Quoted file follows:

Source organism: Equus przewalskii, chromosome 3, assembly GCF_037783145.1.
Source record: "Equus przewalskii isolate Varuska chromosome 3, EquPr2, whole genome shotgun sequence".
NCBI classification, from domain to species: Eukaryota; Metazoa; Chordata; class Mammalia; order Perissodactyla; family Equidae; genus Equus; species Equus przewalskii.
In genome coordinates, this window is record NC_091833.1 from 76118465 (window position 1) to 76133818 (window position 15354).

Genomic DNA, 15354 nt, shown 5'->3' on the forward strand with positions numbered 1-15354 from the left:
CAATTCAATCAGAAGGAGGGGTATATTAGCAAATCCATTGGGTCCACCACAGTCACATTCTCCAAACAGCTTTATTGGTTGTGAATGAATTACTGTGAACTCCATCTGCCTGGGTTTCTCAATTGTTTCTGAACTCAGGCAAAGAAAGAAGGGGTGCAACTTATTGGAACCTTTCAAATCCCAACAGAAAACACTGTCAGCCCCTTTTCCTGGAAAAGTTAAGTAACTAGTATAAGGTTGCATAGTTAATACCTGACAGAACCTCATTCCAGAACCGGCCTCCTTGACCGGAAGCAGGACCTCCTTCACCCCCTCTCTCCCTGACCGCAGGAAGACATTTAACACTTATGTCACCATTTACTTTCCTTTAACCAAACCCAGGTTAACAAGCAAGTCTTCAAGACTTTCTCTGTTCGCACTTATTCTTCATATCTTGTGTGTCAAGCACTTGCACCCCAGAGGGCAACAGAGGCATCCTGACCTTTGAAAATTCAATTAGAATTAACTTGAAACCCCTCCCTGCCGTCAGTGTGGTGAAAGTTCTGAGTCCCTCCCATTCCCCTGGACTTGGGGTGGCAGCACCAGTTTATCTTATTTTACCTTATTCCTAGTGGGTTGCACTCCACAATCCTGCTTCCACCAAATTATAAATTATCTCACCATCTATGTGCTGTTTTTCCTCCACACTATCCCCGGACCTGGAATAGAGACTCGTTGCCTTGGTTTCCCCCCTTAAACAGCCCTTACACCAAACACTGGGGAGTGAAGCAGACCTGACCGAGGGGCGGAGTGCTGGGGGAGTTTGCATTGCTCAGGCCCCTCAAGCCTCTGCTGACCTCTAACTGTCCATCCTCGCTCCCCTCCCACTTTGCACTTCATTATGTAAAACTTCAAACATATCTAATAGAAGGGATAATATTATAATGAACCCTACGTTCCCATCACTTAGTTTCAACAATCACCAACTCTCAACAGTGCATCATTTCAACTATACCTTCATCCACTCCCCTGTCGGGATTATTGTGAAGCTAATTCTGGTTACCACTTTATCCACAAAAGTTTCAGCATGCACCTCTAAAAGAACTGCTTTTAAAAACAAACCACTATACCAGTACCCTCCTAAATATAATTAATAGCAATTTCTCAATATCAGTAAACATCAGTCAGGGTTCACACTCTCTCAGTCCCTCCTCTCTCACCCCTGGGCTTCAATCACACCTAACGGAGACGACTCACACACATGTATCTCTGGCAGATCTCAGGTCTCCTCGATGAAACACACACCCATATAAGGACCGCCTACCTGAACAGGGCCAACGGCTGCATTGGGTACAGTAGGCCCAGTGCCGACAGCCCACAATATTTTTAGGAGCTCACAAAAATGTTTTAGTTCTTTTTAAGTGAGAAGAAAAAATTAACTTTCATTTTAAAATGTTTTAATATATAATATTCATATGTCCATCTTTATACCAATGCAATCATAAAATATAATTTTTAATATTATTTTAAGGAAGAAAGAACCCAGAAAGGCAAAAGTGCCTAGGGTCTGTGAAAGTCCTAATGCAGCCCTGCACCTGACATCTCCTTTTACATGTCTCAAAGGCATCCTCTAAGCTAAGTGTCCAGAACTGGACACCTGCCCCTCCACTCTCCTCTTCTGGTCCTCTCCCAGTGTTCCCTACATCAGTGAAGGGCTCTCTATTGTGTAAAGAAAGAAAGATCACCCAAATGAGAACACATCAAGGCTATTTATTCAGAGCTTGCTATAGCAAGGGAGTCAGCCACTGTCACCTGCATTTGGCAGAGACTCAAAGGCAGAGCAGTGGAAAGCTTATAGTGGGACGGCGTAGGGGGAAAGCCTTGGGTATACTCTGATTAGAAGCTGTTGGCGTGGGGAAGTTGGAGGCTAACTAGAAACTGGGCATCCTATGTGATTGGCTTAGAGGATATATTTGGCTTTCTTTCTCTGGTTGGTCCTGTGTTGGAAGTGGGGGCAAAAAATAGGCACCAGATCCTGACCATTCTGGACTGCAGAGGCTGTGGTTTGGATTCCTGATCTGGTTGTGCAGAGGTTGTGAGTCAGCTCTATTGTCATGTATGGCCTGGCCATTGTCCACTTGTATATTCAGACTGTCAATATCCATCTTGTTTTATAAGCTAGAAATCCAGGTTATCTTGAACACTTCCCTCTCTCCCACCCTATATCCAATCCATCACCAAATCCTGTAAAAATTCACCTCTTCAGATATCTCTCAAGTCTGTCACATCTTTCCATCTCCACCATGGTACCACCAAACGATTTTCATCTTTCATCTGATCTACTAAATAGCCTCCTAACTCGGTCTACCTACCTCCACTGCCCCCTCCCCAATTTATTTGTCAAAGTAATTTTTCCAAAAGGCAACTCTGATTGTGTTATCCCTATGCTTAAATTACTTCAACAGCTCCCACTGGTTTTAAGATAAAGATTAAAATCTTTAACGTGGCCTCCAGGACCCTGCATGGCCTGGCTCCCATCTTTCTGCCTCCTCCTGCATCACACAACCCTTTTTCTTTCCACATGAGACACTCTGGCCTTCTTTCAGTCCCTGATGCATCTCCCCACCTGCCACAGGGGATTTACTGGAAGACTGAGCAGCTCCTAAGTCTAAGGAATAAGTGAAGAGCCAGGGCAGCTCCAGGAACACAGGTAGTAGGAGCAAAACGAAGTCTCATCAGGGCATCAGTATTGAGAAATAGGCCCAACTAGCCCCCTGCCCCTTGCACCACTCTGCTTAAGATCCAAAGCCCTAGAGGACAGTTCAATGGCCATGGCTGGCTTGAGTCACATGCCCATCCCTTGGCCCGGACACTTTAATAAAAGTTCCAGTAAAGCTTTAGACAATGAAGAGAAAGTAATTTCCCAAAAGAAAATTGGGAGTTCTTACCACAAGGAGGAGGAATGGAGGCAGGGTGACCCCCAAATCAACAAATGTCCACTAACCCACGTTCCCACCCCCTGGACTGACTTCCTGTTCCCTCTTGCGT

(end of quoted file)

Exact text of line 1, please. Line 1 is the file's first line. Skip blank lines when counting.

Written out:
Source organism: Equus przewalskii, chromosome 3, assembly GCF_037783145.1.